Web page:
Cervical cancer is a cancer that starts in the cervix, that is the lower part of the uterus that opens at the top of the vagina. Cervical cancer can often be cured when it's found early. A Pap test is the best way of detecting cervical cancer.
Most cervical cancers are caused by a virus called human papillomavirus, or HPV. HPV is a common virus that is spread through sexual intercourse. Not all types of HPV cause cervical cancer; some of them cause genital warts, but other types may not cause any symptoms at all.
Risk factors for cervical cancer include:
You can have HPV for years and not know it. It stays in your body and can lead to cervical cancer years after you were infected. This is why it is important for women to have regular Pap tests. A Pap test can find changes in cervical cells before they turn into cancer. If these cell changes are treated, cervical cancer may be prevented.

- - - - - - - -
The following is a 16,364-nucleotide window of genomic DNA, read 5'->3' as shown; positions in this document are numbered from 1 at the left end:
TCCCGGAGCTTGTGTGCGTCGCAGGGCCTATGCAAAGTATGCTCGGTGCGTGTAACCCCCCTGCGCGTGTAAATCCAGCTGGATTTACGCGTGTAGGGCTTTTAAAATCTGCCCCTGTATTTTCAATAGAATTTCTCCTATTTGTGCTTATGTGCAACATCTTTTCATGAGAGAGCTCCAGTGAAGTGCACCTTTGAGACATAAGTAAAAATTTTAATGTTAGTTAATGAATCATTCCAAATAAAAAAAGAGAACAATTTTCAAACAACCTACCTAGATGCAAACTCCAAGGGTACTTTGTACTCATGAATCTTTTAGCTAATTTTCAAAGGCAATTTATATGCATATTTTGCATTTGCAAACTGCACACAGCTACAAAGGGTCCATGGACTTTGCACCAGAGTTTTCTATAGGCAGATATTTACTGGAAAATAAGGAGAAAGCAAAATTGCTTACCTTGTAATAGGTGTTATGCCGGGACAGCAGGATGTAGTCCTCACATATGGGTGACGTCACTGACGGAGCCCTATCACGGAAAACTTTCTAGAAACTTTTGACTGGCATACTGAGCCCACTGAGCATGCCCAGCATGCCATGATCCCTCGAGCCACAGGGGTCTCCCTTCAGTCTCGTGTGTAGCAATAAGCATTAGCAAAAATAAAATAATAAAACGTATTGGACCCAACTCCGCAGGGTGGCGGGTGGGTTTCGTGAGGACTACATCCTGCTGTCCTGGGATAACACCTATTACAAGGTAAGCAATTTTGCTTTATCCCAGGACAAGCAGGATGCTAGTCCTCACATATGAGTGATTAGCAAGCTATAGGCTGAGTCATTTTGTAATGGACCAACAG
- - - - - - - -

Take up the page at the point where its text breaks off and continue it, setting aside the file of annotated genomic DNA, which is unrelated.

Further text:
Most of the time, early cervical cancer has no symptoms. Symptoms that may occur can include:
Symptoms of advanced cervical cancer may include:
Treatment of cervical cancer depends on the:
Early cervical cancer can be cured by removing or destroying the pre-cancerous or cancerous tissue. There are various surgical ways to do this without removing the uterus or damaging the cervix, so that a woman will still be able to have children.
Many factors influence the outcome of cervical cancer. These include the:
Pre-cancerous conditions are completely curable when followed up and treated properly. The chance of being alive five years (5-year survival rate) after the diagnosis of cancer that has spread to the inside of the cervix walls but not outside the cervix area is 92%. The 5-year survival rate falls steadily as the cancer spreads into other areas of the body.
Since 2007 a vaccine has become available that prevents infection with certain species of human papillomavirus. It is recommended that young women receive this immunisation as it will protect them against cervical cancer caused by these species later in life.